Those People

7:30 AM

We called him Napoleon. To tell the truth, he kind of was. Working four days at campaign headquarters with a ten minute water and chili break for lunch wasn't always a walk in the park. But at least if you got yelled at by the 212th person you called, there was always a buddy beside you to roll his eyes and offer you some more sour cream and onion chips. You got approval from that end.

But from Napoleon, the campaign mastermind? Nothing. He bossed people around. He was fussy like that. The college students, the nice lady who drove our white van, my fellow teenagers, they all couldn't stand him. We got back at the hotel each night with individual Napoleon Tales. Our leaders clashed with him all the time. With good reason. He thought only of himself and The Way It Was Supposed To Be - not the tired troops trudging behind him.

I got sick one night at headquarters while the football game was on and the pizza had arrived. I was just standing there, feeling miserable, waiting for my leaders to grab the keys to the white van, and he told me to get back to a phone. I stared at him stupidly and said nothing. My leaders rescued me from that potentially dangerous situation.

Frankly, he wasn't the kind of guy you'd ask out for coffee on a random Saturday. Despite being dark and massively handsome (and dressed in a sweater vest and tie). Girls, remember this when you drool over good looks in your special What He Must Be List.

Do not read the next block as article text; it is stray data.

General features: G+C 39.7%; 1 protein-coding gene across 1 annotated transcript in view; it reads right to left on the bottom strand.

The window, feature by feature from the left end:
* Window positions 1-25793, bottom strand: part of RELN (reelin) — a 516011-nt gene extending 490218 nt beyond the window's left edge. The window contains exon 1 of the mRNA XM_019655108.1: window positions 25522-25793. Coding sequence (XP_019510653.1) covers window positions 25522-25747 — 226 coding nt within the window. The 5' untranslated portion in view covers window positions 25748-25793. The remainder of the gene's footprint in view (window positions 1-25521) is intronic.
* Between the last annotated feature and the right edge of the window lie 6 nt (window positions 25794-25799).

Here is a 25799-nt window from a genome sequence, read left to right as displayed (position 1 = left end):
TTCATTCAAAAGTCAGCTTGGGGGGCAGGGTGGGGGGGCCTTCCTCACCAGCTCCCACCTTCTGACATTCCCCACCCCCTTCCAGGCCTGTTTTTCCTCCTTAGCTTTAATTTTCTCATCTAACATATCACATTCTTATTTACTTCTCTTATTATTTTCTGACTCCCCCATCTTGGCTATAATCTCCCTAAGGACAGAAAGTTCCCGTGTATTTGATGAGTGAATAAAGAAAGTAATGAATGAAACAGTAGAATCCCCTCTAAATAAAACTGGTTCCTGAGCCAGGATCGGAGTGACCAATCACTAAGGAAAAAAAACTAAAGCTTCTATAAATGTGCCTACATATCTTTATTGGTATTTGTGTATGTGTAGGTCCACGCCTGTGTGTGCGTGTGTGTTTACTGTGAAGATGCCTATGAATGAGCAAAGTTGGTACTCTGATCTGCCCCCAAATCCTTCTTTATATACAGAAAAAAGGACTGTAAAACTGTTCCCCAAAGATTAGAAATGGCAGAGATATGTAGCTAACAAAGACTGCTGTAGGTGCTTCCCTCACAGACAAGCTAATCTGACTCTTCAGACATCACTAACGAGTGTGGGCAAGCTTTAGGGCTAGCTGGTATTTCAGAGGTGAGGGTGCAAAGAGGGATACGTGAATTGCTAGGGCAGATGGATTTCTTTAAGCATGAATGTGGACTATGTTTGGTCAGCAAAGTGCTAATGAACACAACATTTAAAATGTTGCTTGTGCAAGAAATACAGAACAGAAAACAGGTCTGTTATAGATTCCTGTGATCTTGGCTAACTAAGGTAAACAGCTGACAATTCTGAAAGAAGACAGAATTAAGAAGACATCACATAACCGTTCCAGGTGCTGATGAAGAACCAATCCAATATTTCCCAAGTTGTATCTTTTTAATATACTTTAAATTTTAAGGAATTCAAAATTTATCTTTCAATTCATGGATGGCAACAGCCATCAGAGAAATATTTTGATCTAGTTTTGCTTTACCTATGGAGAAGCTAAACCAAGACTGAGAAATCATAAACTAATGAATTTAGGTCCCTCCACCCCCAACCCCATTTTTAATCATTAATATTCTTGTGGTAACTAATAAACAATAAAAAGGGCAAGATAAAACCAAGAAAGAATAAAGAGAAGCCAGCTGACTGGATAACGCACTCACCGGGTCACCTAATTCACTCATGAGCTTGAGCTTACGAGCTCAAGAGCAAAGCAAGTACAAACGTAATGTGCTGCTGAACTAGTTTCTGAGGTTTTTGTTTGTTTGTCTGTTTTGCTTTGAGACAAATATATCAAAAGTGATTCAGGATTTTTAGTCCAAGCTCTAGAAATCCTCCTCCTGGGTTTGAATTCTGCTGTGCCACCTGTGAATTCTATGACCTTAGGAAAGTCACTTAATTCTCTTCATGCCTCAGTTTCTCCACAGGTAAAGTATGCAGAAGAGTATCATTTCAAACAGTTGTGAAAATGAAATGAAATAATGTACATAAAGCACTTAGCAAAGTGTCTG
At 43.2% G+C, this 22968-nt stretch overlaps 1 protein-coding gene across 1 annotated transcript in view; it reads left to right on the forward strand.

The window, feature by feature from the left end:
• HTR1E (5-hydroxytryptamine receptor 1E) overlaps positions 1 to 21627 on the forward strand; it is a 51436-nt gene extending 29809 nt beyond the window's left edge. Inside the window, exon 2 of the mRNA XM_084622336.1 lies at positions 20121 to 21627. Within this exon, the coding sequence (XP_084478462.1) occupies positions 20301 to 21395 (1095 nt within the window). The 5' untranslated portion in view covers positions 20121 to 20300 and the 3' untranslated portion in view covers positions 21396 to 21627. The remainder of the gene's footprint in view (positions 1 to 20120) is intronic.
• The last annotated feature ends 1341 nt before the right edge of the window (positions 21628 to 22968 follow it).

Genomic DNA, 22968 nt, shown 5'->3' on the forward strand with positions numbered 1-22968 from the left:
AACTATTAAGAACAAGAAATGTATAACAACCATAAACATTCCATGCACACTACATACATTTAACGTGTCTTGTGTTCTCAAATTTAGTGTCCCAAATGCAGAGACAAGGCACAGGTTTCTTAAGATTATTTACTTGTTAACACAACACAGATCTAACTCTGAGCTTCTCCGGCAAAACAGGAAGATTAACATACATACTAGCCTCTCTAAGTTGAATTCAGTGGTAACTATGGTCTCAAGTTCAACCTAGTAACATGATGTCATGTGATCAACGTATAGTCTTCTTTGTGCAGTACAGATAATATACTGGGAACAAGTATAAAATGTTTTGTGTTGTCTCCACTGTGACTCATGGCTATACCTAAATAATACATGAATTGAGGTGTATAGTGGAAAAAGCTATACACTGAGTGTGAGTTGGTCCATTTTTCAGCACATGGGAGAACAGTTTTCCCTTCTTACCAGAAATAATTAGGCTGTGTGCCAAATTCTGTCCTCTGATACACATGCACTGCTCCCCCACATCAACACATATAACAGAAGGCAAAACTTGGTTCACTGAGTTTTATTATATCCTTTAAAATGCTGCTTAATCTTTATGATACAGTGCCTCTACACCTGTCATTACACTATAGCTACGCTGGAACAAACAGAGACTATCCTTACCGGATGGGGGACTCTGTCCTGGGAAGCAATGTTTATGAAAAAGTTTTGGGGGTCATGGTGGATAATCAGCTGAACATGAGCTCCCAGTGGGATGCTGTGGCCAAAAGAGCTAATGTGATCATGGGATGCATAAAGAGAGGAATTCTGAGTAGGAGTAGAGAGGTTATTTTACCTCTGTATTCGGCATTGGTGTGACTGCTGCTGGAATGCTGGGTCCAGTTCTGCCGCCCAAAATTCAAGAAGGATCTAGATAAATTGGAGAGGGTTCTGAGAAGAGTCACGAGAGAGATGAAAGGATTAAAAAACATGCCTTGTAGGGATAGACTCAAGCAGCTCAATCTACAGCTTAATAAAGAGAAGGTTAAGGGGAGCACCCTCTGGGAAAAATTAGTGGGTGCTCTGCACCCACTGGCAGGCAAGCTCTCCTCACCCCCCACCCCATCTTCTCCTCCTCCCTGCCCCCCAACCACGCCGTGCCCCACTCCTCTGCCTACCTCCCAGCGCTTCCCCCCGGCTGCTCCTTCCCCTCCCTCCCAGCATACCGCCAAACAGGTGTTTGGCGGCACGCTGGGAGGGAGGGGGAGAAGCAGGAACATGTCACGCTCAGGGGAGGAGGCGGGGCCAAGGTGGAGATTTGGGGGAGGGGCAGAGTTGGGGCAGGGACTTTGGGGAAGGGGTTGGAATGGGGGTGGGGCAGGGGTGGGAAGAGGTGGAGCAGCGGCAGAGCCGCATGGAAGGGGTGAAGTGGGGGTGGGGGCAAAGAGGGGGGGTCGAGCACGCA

Even so, I felt sorry for him, punted out of the social circle as he was. Come to think of it, he become very solicitous when he found out I was truly sick and not loitering. The littlest nice thing surprised him. We had cake to celebrate our awesome leaders (my brainchild/excuse to get out of phone banking for a Walmart run) and we gave him the first piece. He was speechless. Literally so.

I stuck up for him when people got on his case: "He probably just needs a hug. And he isn't that mean."

And he wasn't. I do not know whether his bossiness came as a result of rejection or resulted in rejection, but to me, he was too insecure to be truly arrogant and pig-headed. All bark and no bite, if you know what I mean. A campaign leader stopped to talk to him - or rather, listen to him - and she (being a mother) found out all about him being fresh out of college, a little bit more of who he was like, apart from the Napoleonic stereotype.